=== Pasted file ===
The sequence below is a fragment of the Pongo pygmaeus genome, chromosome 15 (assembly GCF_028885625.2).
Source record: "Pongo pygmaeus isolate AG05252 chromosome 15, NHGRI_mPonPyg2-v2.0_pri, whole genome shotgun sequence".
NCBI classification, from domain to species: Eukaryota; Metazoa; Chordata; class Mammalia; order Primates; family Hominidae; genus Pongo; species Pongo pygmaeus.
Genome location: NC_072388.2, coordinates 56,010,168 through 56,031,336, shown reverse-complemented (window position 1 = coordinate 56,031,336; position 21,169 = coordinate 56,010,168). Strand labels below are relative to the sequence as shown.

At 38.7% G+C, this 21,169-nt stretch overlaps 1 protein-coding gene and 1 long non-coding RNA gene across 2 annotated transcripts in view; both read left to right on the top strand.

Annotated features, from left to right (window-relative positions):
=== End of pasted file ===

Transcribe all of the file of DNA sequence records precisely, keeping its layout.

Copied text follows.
The sequence below is a fragment of the Pongo pygmaeus genome, chromosome 15 (assembly GCF_028885625.2).
Source record: "Pongo pygmaeus isolate AG05252 chromosome 15, NHGRI_mPonPyg2-v2.0_pri, whole genome shotgun sequence".
NCBI classification, from domain to species: Eukaryota; Metazoa; Chordata; class Mammalia; order Primates; family Hominidae; genus Pongo; species Pongo pygmaeus.
Genome location: NC_072388.2, coordinates 56,010,168 through 56,031,336, shown reverse-complemented (window position 1 = coordinate 56,031,336; position 21,169 = coordinate 56,010,168). Strand labels below are relative to the sequence as shown.

At 38.7% G+C, this 21,169-nt stretch overlaps 1 protein-coding gene and 1 long non-coding RNA gene across 2 annotated transcripts in view; both read left to right on the top strand.

Annotated features, from left to right (window-relative positions):